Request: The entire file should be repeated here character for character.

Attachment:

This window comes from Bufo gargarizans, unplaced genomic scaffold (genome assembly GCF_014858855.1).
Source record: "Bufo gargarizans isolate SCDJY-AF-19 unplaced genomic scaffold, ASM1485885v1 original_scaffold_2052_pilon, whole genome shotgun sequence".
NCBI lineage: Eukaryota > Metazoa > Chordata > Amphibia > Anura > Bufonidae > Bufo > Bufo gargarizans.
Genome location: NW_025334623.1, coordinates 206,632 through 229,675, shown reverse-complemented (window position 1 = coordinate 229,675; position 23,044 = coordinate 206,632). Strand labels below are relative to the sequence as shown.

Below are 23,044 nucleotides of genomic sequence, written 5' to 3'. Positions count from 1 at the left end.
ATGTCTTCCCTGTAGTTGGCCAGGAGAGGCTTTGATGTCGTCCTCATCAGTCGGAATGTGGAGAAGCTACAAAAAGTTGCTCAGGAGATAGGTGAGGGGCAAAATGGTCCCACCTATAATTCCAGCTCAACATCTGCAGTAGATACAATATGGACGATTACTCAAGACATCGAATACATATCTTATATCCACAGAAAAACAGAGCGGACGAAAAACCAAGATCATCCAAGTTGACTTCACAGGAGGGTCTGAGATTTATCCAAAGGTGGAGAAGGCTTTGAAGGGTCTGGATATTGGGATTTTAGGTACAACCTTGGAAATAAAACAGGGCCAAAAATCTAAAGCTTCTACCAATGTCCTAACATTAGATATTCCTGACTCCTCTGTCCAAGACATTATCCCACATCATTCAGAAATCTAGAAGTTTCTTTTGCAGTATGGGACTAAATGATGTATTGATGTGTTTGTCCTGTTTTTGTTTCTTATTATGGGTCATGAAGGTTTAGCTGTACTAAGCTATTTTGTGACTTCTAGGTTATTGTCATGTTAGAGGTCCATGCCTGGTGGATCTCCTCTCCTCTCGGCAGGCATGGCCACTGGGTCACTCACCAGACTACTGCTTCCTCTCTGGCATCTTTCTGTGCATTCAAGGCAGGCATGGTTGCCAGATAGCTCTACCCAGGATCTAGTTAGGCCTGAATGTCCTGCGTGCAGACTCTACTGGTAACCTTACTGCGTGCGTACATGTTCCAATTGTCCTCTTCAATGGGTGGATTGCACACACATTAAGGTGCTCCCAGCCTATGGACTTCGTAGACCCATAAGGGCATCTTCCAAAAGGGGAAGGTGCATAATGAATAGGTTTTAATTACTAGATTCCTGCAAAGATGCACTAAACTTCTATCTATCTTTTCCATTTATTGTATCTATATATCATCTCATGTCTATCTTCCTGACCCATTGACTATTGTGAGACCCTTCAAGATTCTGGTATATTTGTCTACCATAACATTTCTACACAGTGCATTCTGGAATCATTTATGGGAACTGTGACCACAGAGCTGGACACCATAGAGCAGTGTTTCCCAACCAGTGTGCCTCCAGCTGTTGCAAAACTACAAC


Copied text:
This window comes from Bufo gargarizans, unplaced genomic scaffold (genome assembly GCF_014858855.1).
Source record: "Bufo gargarizans isolate SCDJY-AF-19 unplaced genomic scaffold, ASM1485885v1 original_scaffold_2052_pilon, whole genome shotgun sequence".
NCBI lineage: Eukaryota > Metazoa > Chordata > Amphibia > Anura > Bufonidae > Bufo > Bufo gargarizans.
Genome location: NW_025334623.1, coordinates 206,632 through 229,675, shown reverse-complemented (window position 1 = coordinate 229,675; position 23,044 = coordinate 206,632). Strand labels below are relative to the sequence as shown.

Below are 23,044 nucleotides of genomic sequence, written 5' to 3'. Positions count from 1 at the left end.
ATGTCTTCCCTGTAGTTGGCCAGGAGAGGCTTTGATGTCGTCCTCATCAGTCGGAATGTGGAGAAGCTACAAAAAGTTGCTCAGGAGATAGGTGAGGGGCAAAATGGTCCCACCTATAATTCCAGCTCAACATCTGCAGTAGATACAATATGGACGATTACTCAAGACATCGAATACATATCTTATATCCACAGAAAAACAGAGCGGACGAAAAACCAAGATCATCCAAGTTGACTTCACAGGAGGGTCTGAGATTTATCCAAAGGTGGAGAAGGCTTTGAAGGGTCTGGATATTGGGATTTTAGGTACAACCTTGGAAATAAAACAGGGCCAAAAATCTAAAGCTTCTACCAATGTCCTAACATTAGATATTCCTGACTCCTCTGTCCAAGACATTATCCCACATCATTCAGAAATCTAGAAGTTTCTTTTGCAGTATGGGACTAAATGATGTATTGATGTGTTTGTCCTGTTTTTGTTTCTTATTATGGGTCATGAAGGTTTAGCTGTACTAAGCTATTTTGTGACTTCTAGGTTATTGTCATGTTAGAGGTCCATGCCTGGTGGATCTCCTCTCCTCTCGGCAGGCATGGCCACTGGGTCACTCACCAGACTACTGCTTCCTCTCTGGCATCTTTCTGTGCATTCAAGGCAGGCATGGTTGCCAGATAGCTCTACCCAGGATCTAGTTAGGCCTGAATGTCCTGCGTGCAGACTCTACTGGTAACCTTACTGCGTGCGTACATGTTCCAATTGTCCTCTTCAATGGGTGGATTGCACACACATTAAGGTGCTCCCAGCCTATGGACTTCGTAGACCCATAAGGGCATCTTCCAAAAGGGGAAGGTGCATAATGAATAGGTTTTAATTACTAGATTCCTGCAAAGATGCACTAAACTTCTATCTATCTTTTCCATTTATTGTATCTATATATCATCTCATGTCTATCTTCCTGACCCATTGACTATTGTGAGACCCTTCAAGATTCTGGTATATTTGTCTACCATAACATTTCTACACAGTGCATTCTGGAATCATTTATGGGAACTGTGACCACAGAGCTGGACACCATAGAGCAGTGTTTCCCAACCAGTGTGCCTCCAGCTGTTGCAAAACTACAAC